I have started two drafts to try and break the lull in my posting, one is an attempt to provide a round up of events over the last month or so, the second is a brief account of our wedding weekend; but as I reread them I just can’t seem to find the words to finish them, thinking that the subjects within could either do with there own post or indeed need to be posted at all.
Thankfully, having read and commented on a few blogs as I try and catch up, the solution has been provided by Pete of Beetley; I should be catching up with my composting toilet diary, the poor neglected subject that is so close to my heart!
As the proud owner of no less than three composting toilets, yes that’s right, three; I have a certain duty to perform on a regular basis, details of which I have posted on several previous occasions. This weekly event has remained much the same despite the increase in receptacles, I just happen to be emptying more buckets as we have guests and volunteers; that is until the wedding!
Seventy odd guests and only one toilet in action at the time, you may imagine that things got messy and people were off put by the whole idea; but with a last minute printed banner announcing the wooded area to be the G E N T S (thank you Dorrota) a ready supply of saw dust, a upgraded 40 litre container, anti bacterial hand gel and a bunch of flowers in a vase; well I don’t think anybody noticed the rudimentary facilities. Of course as the master of more than one ceremony that day the duty of emptying was most definitely mine, but I was pleasantly surprised that I only had to carry out the procedure three times’; a simple affair with the aid of the mini tractor and with the queue burgeoning to no more than four people whilst they waited for me to refresh the outhouse, I was able to keep all the wee in one place . And for those of you who may think the tractor was a bit over the top, believe me 40 litres of wee logged sawdust is heavy!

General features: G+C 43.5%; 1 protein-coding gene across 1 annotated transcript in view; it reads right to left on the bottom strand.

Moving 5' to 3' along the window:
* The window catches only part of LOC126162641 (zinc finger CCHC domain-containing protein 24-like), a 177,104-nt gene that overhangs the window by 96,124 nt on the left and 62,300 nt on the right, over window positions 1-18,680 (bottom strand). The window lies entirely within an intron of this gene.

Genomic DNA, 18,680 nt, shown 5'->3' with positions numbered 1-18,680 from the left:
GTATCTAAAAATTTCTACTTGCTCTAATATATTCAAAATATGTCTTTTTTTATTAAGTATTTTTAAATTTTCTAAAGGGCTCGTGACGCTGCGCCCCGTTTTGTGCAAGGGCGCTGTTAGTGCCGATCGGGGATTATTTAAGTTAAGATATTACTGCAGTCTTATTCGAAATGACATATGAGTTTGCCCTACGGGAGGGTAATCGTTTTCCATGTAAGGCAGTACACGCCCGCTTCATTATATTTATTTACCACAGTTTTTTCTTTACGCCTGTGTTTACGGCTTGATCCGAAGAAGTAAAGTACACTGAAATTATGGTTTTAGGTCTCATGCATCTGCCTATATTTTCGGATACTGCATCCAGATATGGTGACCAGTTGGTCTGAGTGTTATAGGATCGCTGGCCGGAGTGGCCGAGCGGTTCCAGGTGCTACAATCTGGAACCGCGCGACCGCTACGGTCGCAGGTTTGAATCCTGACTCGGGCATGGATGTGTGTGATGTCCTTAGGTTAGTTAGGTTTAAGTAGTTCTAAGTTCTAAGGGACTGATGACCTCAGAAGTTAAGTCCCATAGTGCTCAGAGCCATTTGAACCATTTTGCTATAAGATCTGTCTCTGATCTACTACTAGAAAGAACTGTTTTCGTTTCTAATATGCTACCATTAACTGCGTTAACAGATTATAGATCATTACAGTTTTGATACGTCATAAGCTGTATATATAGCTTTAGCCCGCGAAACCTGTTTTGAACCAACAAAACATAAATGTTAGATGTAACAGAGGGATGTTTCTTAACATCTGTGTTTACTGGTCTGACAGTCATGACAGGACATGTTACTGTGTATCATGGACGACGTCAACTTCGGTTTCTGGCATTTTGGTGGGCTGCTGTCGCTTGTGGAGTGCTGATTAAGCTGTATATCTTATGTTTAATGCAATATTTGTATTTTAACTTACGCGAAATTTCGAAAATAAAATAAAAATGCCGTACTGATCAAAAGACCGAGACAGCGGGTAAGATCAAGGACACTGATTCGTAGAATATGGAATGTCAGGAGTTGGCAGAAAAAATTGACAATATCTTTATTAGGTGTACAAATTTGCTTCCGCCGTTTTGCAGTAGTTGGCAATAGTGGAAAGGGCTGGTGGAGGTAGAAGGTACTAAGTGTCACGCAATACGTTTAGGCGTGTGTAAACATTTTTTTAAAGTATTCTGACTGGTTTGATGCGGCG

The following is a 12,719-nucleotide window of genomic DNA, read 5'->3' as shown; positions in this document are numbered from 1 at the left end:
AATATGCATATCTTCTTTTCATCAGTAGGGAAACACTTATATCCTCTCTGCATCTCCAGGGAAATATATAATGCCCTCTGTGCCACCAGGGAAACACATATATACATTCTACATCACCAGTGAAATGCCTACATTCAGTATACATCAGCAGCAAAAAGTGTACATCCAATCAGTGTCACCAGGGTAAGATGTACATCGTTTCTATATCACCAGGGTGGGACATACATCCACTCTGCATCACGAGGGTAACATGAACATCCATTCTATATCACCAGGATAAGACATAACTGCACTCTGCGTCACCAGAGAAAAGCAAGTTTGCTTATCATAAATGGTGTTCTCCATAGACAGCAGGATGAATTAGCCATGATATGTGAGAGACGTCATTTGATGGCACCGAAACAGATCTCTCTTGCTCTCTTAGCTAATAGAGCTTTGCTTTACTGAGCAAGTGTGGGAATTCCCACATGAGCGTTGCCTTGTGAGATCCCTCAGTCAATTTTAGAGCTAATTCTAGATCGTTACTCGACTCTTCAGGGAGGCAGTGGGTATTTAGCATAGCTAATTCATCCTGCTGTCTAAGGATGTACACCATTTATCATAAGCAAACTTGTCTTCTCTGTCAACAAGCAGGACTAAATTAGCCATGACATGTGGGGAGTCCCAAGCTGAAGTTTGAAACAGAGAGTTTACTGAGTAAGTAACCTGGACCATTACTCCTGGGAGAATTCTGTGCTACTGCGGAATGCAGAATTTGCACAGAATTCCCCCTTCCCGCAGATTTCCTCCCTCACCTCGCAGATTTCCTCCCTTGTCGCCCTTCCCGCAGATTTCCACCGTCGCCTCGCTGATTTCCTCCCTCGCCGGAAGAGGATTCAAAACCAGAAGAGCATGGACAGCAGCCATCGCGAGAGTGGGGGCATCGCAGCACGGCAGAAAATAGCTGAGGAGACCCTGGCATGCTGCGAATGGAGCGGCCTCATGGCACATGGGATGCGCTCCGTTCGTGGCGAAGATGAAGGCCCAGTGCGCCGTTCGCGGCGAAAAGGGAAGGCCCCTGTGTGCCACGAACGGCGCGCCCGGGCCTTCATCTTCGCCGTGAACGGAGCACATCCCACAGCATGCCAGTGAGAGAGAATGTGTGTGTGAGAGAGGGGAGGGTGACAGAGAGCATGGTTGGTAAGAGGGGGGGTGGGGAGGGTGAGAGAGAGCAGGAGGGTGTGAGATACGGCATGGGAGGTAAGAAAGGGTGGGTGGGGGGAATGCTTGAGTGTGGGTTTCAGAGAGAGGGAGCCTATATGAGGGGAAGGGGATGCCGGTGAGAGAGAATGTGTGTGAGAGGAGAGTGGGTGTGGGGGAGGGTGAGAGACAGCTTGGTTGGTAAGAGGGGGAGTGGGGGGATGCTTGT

So what has any of this got to do with going thermophilic? In fact what is thermophilic? Thermophilic is the stage that a humanure pile or indeed a compost pile goes through as it’s temperature rises above 44°C (111 °F in old money) The microorganisms get very active and can raise the temperature as high as 70°C (158 °F), although such high temperatures happen very rarely according to the Humanure Handbook. This is when the pile kills off all the nasty things that may linger in the pile from your pile, although if you are a relatively healthy person it probably has less things to kill. The higher the temperature the quicker it kills pathogenic microorganisms, viruses and bacteria. Some sources say that 30 minutes at temperatures between 55 and 60°C will kill anything bad within the hour.
So when I discovered, with my newly acquired soil thermometer, that my compost had reached a temperature of 57°C following the addition of a wedding parties converted alcohol and soft drinks, not to mention the food scraps and other so called waste products; I knew at long last that I had gone thermophilic Of course I may well have reached this stage many times before, but not having a handy thermometer to hand I never knew; even if I was aware of the steam rising as I pulled back the cover material and watched the heat rise as I made the latest deposit.
As you can imagine all this extra material to hand filled the pile pretty quickly and I closed off my trusty heap for the winter, hastily building another one closer to the house and the newly constructed outside toilet; I also refit the smaller capacity bucket again, getting the tractor out to empty the toilet is a little dramatic :)